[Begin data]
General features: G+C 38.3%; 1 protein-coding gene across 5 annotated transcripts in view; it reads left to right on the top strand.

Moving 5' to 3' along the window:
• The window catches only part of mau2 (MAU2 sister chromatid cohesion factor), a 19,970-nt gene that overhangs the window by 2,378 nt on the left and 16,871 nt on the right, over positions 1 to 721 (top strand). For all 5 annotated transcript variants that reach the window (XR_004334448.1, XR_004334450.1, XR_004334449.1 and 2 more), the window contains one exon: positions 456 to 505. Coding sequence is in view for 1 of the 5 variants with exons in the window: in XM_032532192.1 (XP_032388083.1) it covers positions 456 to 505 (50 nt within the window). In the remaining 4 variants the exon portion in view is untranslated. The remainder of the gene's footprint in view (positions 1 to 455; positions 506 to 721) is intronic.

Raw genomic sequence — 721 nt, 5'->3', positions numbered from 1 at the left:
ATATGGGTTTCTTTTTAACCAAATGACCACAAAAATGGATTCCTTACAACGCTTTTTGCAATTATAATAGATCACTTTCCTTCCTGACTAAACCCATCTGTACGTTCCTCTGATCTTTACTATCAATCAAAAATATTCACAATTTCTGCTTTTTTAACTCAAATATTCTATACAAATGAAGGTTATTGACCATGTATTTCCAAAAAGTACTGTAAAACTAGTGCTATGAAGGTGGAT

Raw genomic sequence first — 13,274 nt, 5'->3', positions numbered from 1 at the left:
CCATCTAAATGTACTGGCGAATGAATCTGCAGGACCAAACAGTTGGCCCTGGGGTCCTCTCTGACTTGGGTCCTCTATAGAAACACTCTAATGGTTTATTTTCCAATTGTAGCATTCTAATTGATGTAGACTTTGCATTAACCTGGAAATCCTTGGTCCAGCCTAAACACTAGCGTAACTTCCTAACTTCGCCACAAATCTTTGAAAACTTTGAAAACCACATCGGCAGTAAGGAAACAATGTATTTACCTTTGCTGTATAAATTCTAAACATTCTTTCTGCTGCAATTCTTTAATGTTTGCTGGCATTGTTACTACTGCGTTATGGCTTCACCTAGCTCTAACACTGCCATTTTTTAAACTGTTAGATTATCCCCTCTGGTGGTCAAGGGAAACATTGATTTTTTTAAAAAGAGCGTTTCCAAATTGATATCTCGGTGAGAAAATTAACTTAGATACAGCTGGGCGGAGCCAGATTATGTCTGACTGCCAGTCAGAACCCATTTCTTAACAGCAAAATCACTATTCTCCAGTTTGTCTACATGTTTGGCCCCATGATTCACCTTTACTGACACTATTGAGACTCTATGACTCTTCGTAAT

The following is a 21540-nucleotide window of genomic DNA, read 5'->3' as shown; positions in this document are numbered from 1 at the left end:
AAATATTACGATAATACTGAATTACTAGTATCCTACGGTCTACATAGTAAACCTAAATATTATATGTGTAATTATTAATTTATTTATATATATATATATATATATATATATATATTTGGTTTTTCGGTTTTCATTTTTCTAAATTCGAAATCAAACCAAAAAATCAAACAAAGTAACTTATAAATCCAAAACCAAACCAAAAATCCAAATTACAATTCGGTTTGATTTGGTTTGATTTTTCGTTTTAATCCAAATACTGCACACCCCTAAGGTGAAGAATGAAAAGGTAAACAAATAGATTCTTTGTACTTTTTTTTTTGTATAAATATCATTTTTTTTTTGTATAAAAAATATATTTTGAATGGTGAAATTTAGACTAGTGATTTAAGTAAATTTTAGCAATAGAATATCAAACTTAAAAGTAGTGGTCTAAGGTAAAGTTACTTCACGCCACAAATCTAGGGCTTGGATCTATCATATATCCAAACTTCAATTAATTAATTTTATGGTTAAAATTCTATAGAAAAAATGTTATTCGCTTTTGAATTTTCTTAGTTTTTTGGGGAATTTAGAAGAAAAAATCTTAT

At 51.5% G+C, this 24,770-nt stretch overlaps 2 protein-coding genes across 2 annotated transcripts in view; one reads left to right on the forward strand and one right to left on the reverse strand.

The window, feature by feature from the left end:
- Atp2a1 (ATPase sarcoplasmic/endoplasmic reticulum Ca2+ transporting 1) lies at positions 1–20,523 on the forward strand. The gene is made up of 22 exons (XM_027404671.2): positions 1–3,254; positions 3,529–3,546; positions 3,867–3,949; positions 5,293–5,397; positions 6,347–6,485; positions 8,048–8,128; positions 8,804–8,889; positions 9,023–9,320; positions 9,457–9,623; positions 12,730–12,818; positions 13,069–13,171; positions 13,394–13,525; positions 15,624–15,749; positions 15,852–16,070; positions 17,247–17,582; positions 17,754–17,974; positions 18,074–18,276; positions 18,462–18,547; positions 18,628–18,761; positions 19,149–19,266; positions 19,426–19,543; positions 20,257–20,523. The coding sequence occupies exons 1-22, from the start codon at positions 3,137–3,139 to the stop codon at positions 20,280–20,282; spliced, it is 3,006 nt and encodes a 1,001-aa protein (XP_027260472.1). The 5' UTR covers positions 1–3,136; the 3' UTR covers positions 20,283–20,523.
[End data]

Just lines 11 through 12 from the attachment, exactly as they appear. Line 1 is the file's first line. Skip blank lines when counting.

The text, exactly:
The window, feature by feature from the left end:
- Atp2a1 (ATPase sarcoplasmic/endoplasmic reticulum Ca2+ transporting 1) lies at positions 1–20,523 on the forward strand. The gene is made up of 22 exons (XM_027404671.2): positions 1–3,254; positions 3,529–3,546; positions 3,867–3,949; positions 5,293–5,397; positions 6,347–6,485; positions 8,048–8,128; positions 8,804–8,889; positions 9,023–9,320; positions 9,457–9,623; positions 12,730–12,818; positions 13,069–13,171; positions 13,394–13,525; positions 15,624–15,749; positions 15,852–16,070; positions 17,247–17,582; positions 17,754–17,974; positions 18,074–18,276; positions 18,462–18,547; positions 18,628–18,761; positions 19,149–19,266; positions 19,426–19,543; positions 20,257–20,523. The coding sequence occupies exons 1-22, from the start codon at positions 3,137–3,139 to the stop codon at positions 20,280–20,282; spliced, it is 3,006 nt and encodes a 1,001-aa protein (XP_027260472.1). The 5' UTR covers positions 1–3,136; the 3' UTR covers positions 20,283–20,523.